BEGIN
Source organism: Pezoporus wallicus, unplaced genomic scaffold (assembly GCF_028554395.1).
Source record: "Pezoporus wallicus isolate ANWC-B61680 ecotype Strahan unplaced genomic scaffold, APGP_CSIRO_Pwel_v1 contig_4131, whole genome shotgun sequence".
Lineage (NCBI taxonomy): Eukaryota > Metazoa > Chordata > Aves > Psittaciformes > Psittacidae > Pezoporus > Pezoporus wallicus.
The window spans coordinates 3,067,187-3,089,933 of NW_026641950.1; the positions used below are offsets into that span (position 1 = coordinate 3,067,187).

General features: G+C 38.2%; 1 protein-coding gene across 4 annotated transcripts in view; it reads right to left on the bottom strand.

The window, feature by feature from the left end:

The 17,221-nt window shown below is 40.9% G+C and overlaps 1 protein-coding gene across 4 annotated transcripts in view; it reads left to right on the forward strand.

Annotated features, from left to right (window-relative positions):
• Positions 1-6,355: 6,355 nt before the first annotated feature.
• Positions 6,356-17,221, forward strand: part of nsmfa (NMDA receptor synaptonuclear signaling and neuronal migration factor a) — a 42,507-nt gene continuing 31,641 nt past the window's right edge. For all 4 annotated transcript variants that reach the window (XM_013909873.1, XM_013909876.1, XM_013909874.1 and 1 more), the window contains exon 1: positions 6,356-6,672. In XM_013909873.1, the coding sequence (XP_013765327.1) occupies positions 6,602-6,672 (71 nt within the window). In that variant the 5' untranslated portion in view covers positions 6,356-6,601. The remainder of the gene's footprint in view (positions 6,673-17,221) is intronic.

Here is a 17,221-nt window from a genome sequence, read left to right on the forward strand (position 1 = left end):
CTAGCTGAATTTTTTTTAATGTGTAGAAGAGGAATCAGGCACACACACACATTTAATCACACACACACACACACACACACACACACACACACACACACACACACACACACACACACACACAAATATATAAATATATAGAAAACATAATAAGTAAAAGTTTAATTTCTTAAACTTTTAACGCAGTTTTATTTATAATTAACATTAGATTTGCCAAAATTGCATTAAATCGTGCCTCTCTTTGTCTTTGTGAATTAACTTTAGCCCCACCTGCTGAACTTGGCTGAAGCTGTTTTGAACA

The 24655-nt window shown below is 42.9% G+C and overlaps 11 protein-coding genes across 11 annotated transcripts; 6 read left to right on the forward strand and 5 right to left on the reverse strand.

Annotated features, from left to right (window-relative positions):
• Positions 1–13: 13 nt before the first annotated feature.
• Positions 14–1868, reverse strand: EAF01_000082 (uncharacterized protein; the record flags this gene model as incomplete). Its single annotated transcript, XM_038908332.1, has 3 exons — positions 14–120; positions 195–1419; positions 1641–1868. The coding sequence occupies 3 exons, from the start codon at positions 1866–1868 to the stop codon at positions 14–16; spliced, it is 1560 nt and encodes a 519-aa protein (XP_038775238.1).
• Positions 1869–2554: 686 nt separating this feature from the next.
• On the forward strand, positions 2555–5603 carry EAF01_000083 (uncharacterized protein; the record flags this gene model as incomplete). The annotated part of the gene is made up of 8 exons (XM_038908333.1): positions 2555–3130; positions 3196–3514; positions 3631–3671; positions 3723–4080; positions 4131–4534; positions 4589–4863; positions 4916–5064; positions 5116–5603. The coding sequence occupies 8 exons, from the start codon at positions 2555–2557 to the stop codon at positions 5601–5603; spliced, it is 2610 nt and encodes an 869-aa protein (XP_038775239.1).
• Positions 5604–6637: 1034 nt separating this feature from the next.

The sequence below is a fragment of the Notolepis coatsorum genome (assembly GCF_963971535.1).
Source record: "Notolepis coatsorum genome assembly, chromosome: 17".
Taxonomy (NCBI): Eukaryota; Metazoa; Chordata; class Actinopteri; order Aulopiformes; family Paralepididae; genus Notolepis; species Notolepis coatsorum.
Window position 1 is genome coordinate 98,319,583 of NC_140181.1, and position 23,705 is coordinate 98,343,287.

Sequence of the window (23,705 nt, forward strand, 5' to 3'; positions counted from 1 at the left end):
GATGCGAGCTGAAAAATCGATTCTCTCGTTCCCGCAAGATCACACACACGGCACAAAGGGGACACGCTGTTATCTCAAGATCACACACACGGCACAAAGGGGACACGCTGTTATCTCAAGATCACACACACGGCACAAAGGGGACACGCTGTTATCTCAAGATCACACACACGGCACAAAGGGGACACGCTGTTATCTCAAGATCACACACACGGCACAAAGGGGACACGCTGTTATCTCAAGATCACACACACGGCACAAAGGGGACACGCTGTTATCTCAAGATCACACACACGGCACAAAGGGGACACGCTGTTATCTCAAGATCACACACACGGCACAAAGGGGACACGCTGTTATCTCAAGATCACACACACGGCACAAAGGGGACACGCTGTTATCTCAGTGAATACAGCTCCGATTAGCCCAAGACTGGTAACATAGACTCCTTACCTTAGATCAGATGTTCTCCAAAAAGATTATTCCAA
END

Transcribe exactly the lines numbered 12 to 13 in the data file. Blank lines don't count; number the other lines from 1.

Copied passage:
CTAGCTGAATTTTTTTTAATGTGTAGAAGAGGAATCAGGCACACACACACATTTAATCACACACACACACACACACACACACACACACACACACACACACACACACACACACACACACACAAATATATAAATATATAGAAAACATAATAAGTAAAAGTTTAATTTCTTAAACTTTTAACGCAGTTTTATTTATAATTAACATTAGATTTGCCAAAATTGCATTAAATCGTGCCTCTCTTTGTCTTTGTGAATTAACTTTAGCCCCACCTGCTGAACTTGGCTGAAGCTGTTTTGAACA

The 24655-nt window shown below is 42.9% G+C and overlaps 11 protein-coding genes across 11 annotated transcripts; 6 read left to right on the forward strand and 5 right to left on the reverse strand.